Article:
Two of the world’s most influential women met in Germany recently, and the cooperation between their two countries was at the forefront of talks
Myanmar human rights advocate and opposition leader Aung San Suu Kyi shakes hands with German Chancellor Angela Merkel on April 10 in the Chancellery in Berlin. Suu Kyi made a two-day visit to Germany, where she was awarded the International Willy Brandt Prize – an award established to honour the former German chancellor that is given to individuals or institutions who promote international understanding between peoples.
Suu Kyi said the pair would have a “sisterhood” meeting, joking that the aim was “to be politically correct, the sisterhood of men, rather than the blood brotherhood of men”.
Merkel said at the meeting that she was enthusiastic about discussing the ways in which Germany could assist in the future development of Myanmar.
“For me, Berlin is not just a symbol of success in development, but success in political negotiation, a success in achieving unity,” Suu Kyi told reporters.
German media reported that the visit was seen in Berlin as an important step towards improving relations between the two countries following Suu Kyi’s reported displeasure over Germany’s diplomatic dealings with the former ruling military junta.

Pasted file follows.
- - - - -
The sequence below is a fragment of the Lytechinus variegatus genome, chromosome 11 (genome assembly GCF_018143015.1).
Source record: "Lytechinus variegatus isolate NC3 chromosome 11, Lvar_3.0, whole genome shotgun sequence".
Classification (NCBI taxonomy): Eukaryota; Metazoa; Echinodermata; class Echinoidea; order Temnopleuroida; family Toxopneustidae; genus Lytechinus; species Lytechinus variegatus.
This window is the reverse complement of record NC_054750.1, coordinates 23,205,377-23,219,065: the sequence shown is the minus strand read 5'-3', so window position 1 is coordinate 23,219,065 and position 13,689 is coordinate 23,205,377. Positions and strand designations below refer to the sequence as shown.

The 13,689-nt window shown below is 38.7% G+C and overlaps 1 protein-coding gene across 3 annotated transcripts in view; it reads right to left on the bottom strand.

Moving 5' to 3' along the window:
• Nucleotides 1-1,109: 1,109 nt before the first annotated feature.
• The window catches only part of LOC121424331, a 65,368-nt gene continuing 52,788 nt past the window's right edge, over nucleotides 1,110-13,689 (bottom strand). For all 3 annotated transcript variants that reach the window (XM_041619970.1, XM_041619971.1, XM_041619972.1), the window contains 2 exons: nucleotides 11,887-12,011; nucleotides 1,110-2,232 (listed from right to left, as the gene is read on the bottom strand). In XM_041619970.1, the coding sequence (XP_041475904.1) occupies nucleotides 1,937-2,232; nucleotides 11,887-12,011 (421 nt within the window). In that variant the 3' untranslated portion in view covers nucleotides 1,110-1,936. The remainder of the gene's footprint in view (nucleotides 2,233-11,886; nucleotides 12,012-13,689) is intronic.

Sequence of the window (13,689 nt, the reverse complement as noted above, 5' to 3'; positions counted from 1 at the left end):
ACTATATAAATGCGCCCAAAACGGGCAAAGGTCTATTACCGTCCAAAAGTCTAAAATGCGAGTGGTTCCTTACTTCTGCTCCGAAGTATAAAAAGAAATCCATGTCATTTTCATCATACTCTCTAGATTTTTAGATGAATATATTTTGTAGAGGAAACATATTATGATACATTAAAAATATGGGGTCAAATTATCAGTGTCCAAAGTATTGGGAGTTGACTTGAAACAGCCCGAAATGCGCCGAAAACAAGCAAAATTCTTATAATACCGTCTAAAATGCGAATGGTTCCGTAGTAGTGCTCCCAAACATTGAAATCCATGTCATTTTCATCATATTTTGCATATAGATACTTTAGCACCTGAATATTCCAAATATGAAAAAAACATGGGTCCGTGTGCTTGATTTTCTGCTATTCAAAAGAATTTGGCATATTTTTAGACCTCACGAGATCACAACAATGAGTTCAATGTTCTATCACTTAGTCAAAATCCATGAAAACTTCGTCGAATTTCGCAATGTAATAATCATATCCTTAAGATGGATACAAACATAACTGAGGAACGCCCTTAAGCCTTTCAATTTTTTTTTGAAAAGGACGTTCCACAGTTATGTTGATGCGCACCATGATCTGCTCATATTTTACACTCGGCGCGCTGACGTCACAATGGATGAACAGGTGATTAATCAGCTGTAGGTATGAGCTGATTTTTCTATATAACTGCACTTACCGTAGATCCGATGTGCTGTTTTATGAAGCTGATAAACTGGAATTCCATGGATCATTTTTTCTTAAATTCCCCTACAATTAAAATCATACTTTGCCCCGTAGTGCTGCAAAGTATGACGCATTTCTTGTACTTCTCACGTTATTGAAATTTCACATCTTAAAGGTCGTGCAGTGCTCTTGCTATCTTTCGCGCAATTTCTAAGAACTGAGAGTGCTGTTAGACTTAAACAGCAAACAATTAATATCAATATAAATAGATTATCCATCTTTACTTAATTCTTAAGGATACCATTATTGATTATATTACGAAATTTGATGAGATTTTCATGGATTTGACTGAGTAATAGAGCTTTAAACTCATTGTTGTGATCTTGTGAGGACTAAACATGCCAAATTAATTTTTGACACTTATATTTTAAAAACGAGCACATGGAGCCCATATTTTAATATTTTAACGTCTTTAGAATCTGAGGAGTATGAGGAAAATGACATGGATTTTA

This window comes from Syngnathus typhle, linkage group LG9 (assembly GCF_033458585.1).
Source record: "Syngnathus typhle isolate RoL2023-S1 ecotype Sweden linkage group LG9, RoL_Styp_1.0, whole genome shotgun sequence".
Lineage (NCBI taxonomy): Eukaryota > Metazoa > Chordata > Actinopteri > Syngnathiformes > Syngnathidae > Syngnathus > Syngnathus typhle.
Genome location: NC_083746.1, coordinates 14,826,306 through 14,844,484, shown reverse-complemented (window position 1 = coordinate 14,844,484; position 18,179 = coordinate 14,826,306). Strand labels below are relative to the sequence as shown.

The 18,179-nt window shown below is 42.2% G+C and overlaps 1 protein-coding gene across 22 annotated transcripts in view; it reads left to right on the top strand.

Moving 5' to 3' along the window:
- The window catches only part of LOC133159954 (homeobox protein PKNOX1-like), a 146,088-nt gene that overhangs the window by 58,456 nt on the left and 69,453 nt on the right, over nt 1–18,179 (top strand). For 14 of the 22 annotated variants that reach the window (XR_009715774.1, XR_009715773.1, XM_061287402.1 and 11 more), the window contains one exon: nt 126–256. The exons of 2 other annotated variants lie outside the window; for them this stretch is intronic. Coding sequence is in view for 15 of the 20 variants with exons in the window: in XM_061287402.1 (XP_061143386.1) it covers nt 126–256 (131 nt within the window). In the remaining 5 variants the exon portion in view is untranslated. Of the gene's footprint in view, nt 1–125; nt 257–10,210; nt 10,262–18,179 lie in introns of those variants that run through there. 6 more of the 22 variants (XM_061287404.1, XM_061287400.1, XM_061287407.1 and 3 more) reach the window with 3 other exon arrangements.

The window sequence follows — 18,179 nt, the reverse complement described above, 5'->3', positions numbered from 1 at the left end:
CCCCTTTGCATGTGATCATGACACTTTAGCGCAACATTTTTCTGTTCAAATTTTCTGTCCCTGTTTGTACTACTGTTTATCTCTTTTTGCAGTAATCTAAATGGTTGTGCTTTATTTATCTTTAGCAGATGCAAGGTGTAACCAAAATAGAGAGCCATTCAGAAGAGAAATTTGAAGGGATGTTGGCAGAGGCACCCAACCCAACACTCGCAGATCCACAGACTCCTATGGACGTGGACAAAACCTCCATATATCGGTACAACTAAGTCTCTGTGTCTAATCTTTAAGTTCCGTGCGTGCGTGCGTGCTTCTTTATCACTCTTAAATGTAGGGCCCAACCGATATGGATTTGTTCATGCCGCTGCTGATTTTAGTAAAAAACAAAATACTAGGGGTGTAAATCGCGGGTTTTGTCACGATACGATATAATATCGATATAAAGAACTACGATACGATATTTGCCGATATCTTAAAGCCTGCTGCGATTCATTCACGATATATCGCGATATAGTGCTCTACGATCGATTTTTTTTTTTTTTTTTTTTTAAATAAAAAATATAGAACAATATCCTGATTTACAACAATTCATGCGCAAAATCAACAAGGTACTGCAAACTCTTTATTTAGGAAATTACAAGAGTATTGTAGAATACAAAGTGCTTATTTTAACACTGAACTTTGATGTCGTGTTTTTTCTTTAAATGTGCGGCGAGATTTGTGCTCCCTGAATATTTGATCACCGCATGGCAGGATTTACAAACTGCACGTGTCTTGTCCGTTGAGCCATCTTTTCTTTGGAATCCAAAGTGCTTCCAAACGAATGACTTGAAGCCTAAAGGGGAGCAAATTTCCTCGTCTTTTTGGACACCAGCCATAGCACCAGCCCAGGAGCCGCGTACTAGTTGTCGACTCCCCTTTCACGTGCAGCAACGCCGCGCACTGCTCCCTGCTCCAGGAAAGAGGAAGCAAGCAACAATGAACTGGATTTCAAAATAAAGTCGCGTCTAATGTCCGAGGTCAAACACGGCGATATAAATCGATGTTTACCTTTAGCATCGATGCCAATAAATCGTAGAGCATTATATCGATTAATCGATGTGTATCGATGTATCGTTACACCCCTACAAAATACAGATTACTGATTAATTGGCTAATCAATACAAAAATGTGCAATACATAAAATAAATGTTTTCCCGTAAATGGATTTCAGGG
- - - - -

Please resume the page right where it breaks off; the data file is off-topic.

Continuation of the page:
Germany has, however, been active in supporting certain development projects in Myanmar. Last year, the German Federal Foreign Office donated $207,000 to DanChurchAid, which supports those affected by armed conflict, such as landmine victims. Last year, the German Chambers of Commerce and Industry also signed an agreement with its Myanmar counterpart, the Union of Myanmar Federation of Chambers of Commerce and Industry, to open its representative office in Yangon, helping the formerly closed country to attract international investment.
Aung San Suu Kyi is expected to run for the Myanmar presidency in 2015, if a provision that currently prohibits her candidacy is revoked in the meantime.
“Partying for Panglong” – Celebrating Shan National Day at the mountaintop headquarters of the Shan State Army-South
“At the mercy of the winds” – Artisans fear their skills won’t survive the onslaught of time and increasing modernity in Myanmar